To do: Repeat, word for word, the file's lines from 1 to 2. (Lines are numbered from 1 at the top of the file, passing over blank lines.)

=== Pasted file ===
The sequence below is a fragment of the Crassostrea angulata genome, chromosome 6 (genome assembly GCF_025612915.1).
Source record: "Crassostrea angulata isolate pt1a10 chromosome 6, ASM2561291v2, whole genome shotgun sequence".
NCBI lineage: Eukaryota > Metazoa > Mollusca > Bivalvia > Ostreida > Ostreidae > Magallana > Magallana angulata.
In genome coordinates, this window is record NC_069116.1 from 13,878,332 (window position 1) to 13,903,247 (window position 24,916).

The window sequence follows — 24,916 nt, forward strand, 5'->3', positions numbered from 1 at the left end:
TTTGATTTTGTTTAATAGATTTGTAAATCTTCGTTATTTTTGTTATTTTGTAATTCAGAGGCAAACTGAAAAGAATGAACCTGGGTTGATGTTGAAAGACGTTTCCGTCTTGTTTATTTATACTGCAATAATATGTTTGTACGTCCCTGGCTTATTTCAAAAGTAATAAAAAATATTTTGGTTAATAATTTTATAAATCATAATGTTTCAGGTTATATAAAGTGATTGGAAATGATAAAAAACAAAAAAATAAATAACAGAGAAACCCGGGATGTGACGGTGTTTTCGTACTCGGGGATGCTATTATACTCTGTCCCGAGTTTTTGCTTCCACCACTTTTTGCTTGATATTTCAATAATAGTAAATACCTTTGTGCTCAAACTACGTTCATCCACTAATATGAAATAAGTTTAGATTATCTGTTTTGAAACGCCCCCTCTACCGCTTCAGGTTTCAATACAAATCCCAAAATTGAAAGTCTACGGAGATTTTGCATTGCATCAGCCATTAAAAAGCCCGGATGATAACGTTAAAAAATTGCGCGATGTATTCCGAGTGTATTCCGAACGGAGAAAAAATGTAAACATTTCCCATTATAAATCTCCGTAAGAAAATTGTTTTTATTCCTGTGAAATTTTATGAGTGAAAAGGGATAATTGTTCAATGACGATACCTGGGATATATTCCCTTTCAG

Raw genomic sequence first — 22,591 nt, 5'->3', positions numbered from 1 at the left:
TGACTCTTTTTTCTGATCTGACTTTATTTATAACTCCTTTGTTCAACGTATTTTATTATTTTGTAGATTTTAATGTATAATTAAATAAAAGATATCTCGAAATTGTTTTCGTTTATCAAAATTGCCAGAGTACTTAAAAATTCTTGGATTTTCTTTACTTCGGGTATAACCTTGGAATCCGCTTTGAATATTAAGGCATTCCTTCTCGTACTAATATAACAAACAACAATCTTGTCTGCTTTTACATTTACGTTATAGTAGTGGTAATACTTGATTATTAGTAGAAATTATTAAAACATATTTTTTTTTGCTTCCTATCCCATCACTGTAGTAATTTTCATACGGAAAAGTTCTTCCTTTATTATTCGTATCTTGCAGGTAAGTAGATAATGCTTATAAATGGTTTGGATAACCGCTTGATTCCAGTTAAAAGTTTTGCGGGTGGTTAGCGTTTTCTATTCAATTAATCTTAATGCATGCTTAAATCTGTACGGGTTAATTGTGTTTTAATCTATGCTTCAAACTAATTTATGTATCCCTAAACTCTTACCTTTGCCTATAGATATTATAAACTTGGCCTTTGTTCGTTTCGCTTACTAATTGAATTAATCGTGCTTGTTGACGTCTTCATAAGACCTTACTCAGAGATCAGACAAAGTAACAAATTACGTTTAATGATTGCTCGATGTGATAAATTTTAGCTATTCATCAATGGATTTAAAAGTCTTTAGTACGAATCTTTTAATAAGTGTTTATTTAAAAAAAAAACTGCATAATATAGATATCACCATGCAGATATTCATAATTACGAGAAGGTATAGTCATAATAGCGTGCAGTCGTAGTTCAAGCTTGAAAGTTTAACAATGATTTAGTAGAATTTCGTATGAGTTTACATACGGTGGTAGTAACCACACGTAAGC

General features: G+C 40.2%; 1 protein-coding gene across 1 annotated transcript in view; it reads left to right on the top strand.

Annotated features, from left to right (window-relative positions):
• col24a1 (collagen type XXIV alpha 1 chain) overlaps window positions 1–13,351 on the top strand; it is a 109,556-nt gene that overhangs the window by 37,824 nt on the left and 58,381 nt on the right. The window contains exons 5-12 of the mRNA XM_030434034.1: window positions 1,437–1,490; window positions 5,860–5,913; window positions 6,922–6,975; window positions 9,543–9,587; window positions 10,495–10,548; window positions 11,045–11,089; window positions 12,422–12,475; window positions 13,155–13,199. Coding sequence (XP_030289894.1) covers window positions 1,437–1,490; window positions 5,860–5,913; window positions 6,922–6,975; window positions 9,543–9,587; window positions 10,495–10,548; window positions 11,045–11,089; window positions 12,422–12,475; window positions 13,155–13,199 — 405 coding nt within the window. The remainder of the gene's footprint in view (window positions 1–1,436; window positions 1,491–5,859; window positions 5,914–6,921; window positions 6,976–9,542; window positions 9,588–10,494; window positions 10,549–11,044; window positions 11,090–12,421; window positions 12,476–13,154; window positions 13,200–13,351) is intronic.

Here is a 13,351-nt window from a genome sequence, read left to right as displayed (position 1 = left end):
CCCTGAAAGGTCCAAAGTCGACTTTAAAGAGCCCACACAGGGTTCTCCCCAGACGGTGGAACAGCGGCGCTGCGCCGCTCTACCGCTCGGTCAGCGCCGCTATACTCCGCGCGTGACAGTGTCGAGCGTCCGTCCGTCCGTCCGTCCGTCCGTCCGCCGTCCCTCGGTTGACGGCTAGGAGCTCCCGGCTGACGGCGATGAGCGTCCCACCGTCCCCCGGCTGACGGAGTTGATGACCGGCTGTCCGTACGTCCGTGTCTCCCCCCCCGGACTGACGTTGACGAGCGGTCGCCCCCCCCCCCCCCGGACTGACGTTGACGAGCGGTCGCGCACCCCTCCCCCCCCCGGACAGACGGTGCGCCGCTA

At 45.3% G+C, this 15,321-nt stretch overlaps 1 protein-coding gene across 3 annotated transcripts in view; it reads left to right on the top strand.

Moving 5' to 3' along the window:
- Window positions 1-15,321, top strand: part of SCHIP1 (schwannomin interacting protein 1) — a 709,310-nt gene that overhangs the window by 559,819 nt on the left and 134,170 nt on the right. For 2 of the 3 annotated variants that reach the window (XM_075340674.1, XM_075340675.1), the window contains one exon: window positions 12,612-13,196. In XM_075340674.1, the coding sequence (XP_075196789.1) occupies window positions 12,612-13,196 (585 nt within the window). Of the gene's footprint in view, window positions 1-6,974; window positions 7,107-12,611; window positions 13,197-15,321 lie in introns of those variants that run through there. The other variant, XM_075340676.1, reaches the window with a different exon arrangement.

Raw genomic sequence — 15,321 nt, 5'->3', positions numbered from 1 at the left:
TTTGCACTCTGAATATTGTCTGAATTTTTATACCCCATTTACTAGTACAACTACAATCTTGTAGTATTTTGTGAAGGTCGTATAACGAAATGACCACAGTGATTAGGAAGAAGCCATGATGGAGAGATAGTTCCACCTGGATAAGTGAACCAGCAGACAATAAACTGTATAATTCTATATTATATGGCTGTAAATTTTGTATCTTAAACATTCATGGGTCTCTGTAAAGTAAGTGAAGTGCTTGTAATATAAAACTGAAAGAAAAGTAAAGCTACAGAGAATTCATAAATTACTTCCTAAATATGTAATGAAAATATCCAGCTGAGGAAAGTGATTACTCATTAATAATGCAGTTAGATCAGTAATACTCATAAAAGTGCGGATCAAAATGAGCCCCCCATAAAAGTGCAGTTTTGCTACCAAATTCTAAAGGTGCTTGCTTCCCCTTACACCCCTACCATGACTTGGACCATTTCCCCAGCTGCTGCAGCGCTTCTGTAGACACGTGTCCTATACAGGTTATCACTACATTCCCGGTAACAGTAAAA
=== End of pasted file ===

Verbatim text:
The sequence below is a fragment of the Crassostrea angulata genome, chromosome 6 (genome assembly GCF_025612915.1).
Source record: "Crassostrea angulata isolate pt1a10 chromosome 6, ASM2561291v2, whole genome shotgun sequence".